The first-ever musical episode of the CBC’s Murdoch Mysteries was a hit with just about everybody. The fans loved it. Bill Brioux of called actor Thomas Craig’s big number, “Bloody Hell,” “bloody marvelous.” And on March 25, the night before the episode aired, JUNO Awards host Nelly Furtado even gave this melodic milestone, a special shout-out from the stage of Halifax’s Scotiabank Centre. The episode subsequently premiered on Alibi in the U.K. on April 4 and on Ovation in the U.S. on April 6. It will also air on Acorn in the U.S. soon.

Now everyone who was positively enchanted by “Why Is Everybody Singing?” can relive its meticulously orchestrated delights over and over again. The episode’s entire musical soundtrack—and then some—has been collected on a commemorative digital album distributed by The Orchard. The track list makes for a compulsively listenable, audio-only encore run through the episode’s clever plot, in which turn-of-the-century Detective William Murdoch (Yannick Bisson) gets shot in the head by a mysterious assailant and has to solve the crime while languishing in a coma. All he has to go on is the overheard musings of his worried colleagues—observations he’s now hearing entirely as show tunes.

The actors on the program all sang their own songs, which were written especially for the episode by scripter Paul Aitken. The digital album includes all 14 of those original numbers, plus a host of extras. There are eight tracks from composer/musical director Robert Carli’s original score, overlaid with character dialogue; a re-orchestrated version of the Murdoch Mysteries opening-credits theme song; a reprise of “Bloody Hell”; and some bonus behind-the-scenes interviews with the actors-turned-vocalists. It’s 40 minutes of pure listening joy that hits with the same impish charm poured into it by Jono Grant, who produced and arranged the songs, and Ron Proulx, producer of the soundtrack itself. Christina Jennings is executive producer.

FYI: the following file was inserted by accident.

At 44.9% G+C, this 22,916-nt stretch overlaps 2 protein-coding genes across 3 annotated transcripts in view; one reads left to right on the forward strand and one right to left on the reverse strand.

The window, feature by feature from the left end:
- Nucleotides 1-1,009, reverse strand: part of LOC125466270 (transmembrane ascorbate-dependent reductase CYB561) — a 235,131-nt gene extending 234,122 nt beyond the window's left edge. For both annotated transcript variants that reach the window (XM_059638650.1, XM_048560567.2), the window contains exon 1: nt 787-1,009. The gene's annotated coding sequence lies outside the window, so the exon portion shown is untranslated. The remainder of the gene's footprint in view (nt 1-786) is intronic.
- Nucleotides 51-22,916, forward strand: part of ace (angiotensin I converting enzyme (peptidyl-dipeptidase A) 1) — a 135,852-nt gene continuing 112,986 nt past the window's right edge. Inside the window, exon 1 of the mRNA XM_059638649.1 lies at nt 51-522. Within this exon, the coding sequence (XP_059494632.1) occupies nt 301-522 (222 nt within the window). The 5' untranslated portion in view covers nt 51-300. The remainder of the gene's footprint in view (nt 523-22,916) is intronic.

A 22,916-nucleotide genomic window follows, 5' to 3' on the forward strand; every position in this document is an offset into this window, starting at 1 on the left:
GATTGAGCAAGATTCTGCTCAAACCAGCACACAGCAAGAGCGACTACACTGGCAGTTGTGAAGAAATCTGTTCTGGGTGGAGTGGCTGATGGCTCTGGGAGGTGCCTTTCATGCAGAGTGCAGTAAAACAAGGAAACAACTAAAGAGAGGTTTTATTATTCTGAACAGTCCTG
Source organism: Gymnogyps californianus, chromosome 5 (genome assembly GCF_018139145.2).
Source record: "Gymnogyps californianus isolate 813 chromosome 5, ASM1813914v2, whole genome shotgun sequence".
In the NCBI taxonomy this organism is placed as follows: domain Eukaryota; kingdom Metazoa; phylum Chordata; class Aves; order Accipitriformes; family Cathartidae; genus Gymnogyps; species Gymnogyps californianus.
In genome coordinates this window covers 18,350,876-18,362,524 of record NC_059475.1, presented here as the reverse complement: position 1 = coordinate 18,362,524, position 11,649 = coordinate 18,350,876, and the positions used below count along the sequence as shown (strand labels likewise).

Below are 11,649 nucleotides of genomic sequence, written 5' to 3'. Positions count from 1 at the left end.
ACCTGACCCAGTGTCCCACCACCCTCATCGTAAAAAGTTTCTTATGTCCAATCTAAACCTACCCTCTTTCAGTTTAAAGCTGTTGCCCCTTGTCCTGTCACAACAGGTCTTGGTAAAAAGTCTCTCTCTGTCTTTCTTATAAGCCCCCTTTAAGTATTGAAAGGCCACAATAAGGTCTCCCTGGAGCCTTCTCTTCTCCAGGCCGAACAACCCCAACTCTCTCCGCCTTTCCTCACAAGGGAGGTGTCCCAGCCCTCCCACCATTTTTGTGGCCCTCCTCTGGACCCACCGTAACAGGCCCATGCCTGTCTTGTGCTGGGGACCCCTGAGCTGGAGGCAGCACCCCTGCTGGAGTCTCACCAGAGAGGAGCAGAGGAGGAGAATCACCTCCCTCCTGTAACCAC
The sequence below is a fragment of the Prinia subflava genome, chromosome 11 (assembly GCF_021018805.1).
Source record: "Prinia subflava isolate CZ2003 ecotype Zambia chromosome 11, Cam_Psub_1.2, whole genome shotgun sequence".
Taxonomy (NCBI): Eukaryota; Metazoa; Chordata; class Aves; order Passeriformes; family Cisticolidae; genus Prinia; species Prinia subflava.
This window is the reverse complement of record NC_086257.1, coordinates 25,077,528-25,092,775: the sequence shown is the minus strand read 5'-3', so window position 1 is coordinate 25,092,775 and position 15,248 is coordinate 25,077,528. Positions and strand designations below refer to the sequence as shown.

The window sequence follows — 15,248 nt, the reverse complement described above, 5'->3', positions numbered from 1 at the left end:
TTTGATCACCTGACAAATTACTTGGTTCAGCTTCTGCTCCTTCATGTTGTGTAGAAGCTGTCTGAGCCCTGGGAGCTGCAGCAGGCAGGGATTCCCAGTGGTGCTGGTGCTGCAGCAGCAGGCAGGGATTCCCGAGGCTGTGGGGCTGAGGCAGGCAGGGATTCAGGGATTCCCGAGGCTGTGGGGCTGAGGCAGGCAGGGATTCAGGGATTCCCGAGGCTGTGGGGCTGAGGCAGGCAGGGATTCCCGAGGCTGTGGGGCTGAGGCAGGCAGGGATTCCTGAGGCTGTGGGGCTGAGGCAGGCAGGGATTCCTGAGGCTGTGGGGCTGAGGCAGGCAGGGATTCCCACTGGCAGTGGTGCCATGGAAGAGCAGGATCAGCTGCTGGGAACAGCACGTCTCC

Bringing “Why Is Everybody Singing?” to the air was the culmination of a process, and nobody had tried the approach on Canadian TV until Murdoch Mysteries used it as the premise of the 22nd episode of its 17th season. While a gutsy move on paper, having the Murdoch characters repeatedly break out into song was a logical enough step in its own way for the show, which has built up a fervent worldwide audience with its inherently quirky approach to the mystery genre.

Its concept and execution have made the program a favorite of viewers not just in its native Canada, but across the U.S., Australia the UK and Europe. Everywhere it’s shown, fans sit for multiple viewings of each adventure, even when they already know how it comes out.

And if you think watching it is a good time, just wait until you find yourself re-creating its musical highlights in the shower. Why is everybody singing? Bloody hell, how could we not?

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